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Retrograde Ejaculation and Effects on Infertility

Obviously, urine and sperm share a common exit conduit. During ejaculation, a valve must close to prevent the semen from going into the bladder. This valve may not work in a number of situations, including prior pelvic surgery, prior poorly controlled diabetes (due to nerve damage), and certain medications.

We suspect retrograde ejaculation whenever the semen volume is less than one milliliter (1 ml or 1 cc). To diagnose retrograde ejaculation, it is necessary to evaluate urine after an ejaculation.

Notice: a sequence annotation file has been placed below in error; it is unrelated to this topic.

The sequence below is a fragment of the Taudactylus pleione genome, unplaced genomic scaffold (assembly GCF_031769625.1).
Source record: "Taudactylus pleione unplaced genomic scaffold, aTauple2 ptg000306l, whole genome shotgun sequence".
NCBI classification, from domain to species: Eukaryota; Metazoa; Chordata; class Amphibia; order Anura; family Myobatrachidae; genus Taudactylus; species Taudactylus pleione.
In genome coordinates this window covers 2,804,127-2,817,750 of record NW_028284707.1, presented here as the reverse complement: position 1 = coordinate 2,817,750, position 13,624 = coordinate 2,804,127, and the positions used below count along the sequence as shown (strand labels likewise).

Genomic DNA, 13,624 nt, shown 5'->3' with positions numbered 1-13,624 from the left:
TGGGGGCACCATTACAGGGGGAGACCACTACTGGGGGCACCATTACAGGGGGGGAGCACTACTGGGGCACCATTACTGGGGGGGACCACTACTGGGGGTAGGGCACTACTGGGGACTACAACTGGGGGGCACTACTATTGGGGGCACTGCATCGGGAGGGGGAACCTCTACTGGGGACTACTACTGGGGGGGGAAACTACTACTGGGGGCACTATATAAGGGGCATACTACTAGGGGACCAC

There is a range of treatments for men with retrograde ejaculation. The simplest treatment is asking men to ejaculate with a full bladder. A full bladder may exert enough pressure on the valve into the bladder to prevent loss of semen into the bladder. Sometimes simple medication regimens, such as taking pseudofed, may be adequate. Other times, it may be desirable to improve the environment in the bladder to make it more hospitable to sperm by changing the pH of the urine or by placing sperm media in the bladder before ejaculation.